Looking for Black Votes

Governor Deval Patrick, 71st Governor of Massachusetts – Official Photograph

The 2020 presidential candidates are all clamoring for the black vote.  Even though Trump basically won the election with virtually no black support (Clinton had 88% of the black vote to Trump’s 8%[1]) Trump recognizes that his below 50% presidency means that he has no insurance policy…particularly with the government actively working against foreign interference, Julian Assange behind bars, Roger Ailes dead and Mark Zuckerberg turning into the anti-Christ.  Trump recently launched his initiative to court black voters in Atlanta where he rolled out his 2020 freakshow and freak-self asking the crowd “What do you prefer…‘Blacks for Trump’ or ‘African-Americans for Trump?’ ”[2]

This is the problem for all of the candidates courting the black vote…not just Trump but the “top tier” Democratic candidates as well.  None of them seems to have any kind of depth of knowledge or experience actually knowing any black people.

I have regularly put the challenge to my congregation “who do you know?”  Another way to put it is, what does your world look like?  My challenge to them and to the candidates is to actually take a close look at their world.  If everyone in your world looks and sounds just like you or is some variation on the same, you are going to have a devilish time connecting on an authentic level with people outside of that bubble.  It is not impossible to connect, but short of getting to know every single person everywhere it takes intention and a little bit of magic; it is the gift of the true politician.  Obama had it as did George W. Bush for all of his failings.  It is a specific blend of authentic interest in people and a really clear understanding of your own world.

This ability to navigate and swim among strangers is something that I had to learn to be successful as a Cruise Director.  As I was transitioning into ministry, I recognized a need for this kind of awareness for religious professionals and communities that were trying and failing to make “multi-cultural” connections.  I developed a series of workshops that ask people to take a personal inventory of their world.  In the workshops I invite an honest conversation about how that world shapes their worldview. But the most important piece is asking participants at the end to commit to putting this self-knowledge into practice.  I ask people to let go of a sense of perfection and show up as their real selves in relationship to people who may present as “strangers.” I ask them, as I ask of myself, to show up vulnerable, humble and true.  This has been an extremely powerful tool in “anti-racism” work within predominantly white settings even though I didn’t develop it just for white audiences.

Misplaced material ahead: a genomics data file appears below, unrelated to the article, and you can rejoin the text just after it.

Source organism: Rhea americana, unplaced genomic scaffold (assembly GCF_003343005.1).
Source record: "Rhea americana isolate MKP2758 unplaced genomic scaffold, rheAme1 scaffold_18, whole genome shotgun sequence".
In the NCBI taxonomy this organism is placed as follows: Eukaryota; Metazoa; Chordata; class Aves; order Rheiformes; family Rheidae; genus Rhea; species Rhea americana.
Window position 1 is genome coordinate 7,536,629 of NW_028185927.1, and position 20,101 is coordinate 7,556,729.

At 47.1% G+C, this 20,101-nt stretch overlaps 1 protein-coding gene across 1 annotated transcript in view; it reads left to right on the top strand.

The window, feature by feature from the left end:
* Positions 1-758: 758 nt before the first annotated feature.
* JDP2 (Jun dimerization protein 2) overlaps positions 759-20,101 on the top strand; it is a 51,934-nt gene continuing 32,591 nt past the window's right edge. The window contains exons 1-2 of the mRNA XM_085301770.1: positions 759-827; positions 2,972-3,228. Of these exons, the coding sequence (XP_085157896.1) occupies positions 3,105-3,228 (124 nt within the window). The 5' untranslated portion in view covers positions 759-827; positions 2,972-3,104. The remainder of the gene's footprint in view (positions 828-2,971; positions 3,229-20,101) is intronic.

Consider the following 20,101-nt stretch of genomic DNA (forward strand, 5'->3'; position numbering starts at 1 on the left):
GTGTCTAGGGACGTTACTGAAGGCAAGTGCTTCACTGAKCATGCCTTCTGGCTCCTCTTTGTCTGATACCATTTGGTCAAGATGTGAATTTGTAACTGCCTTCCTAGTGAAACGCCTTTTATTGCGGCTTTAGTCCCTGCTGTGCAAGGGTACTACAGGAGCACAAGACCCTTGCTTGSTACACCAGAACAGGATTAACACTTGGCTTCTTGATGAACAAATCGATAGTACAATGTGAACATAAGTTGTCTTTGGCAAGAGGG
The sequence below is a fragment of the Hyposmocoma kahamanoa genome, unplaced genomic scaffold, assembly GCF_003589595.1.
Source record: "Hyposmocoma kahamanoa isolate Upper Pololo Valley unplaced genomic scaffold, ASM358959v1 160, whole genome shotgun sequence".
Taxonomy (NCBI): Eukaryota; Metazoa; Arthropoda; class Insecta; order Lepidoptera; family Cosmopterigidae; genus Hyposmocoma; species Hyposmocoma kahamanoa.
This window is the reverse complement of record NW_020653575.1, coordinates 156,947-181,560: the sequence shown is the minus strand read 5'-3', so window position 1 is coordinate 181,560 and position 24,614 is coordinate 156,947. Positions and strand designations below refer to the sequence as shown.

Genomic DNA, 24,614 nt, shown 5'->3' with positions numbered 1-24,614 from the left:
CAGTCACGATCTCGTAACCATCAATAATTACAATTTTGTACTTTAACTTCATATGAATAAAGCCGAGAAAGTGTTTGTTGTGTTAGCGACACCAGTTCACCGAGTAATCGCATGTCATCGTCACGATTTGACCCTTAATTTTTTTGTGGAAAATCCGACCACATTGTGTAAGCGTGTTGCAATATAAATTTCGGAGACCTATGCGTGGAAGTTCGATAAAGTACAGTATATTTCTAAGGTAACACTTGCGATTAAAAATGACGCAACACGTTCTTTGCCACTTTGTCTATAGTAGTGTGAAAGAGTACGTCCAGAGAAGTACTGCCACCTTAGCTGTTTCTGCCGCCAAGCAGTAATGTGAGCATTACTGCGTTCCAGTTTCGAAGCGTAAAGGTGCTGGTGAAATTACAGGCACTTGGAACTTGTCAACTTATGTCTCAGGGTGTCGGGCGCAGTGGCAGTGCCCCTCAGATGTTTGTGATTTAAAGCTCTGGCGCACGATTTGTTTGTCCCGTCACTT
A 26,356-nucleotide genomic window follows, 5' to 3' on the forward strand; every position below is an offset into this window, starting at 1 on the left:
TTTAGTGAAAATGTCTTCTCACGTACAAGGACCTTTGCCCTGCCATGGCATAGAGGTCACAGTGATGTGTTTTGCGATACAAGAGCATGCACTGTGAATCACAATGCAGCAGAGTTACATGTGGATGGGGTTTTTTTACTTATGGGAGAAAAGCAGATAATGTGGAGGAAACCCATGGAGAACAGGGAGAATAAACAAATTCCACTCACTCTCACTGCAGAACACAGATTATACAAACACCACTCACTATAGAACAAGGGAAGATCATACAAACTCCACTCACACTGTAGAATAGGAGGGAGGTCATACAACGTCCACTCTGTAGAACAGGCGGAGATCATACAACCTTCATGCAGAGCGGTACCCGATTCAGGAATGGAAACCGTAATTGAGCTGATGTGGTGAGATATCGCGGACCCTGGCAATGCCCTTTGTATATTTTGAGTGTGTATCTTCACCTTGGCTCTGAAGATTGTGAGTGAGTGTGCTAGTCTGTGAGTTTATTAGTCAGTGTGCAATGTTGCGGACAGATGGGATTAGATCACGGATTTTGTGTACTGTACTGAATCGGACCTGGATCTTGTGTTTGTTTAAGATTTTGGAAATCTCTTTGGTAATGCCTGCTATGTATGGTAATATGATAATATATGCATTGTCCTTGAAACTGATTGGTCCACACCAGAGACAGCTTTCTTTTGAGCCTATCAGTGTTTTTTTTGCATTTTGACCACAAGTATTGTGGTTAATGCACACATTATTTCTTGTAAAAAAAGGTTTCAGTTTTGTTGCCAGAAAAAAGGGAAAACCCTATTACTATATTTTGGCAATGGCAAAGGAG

Although I don’t feel Bloomberg or Patrick should run, it is clear that they recognize the absolute weakness of social skill in the field.  Not weak in terms of policy ideas or knowledge or experience, but weak as real people.

Black voters, like anyone else, can smell a fake and if the way I feel is any example, black voters are also extremely tired of only being courted or asked for input or invited to the party when we are providing the entertainment or bringing the cake.  Scant few of the candidates has a longstanding relationship with black communities and if they do, its been fraught and has not translated into a broader appeal.  I ask those candidates as well, “who do you know?”  How do you show up authentically in Iowa or Missouri or Kansas if you’ve never been engaged with these places and people or if you aren’t willing to show up with a humble and authentic desire for relationship? What does Kamala Harris talk to the immigrant in the meatpacking plant in Minnesota about that isn’t her campaign?  What does Pete Buttigieg say to the black Vietnam veteran in Louisiana that isn’t about his own service?  What does Elizabeth Warren say to the gay minister in Massachusetts that isn’t a soundbyte?

As I look at the field of Democratic candidates and even the field of Republicans (including the gangster-in-chief) I’m not just disappointed, I’m angry that our politics have come to this.  Although I don’t feel Bloomberg or Patrick should run, it is clear that they recognize the absolute weakness of social skill in the field.  Not weak in terms of policy ideas or knowledge or experience, but weak as real people.  This is probably why Joe Biden has hung on this long.  People I know who have known him unanimously declare him to be hopelessly likeable.  He shouldn’t be president now, but he’s a notoriously good guy.  He’s made a career out of it.

Houston, we have a problem…not just because there’s only one candidate that can locate Houston on a map (thank you Julian Castro) but because politics has become calculus.  Andrew Yang is correct to be wearing a “Math” button, but sadly its not the kind of math he means.  The math that is overwhelming our entire political landscape is the math of demographics and economics mixed with the math of donors and political allies.  It is a political system that tragically has always seen black bodies in particular through math and has only once gotten to know, appreciate and fully see us beyond a “market value.”

[1] https://www.realclearpolitics.com/epolls/other/trump_vs_clinton_among_african_americans-6142.html

[2] https://www.newyorker.com/news/dispatch/donald-trump-makes-an-awkward-pitch-to-black-voters-in-atlanta

The Next White Flight?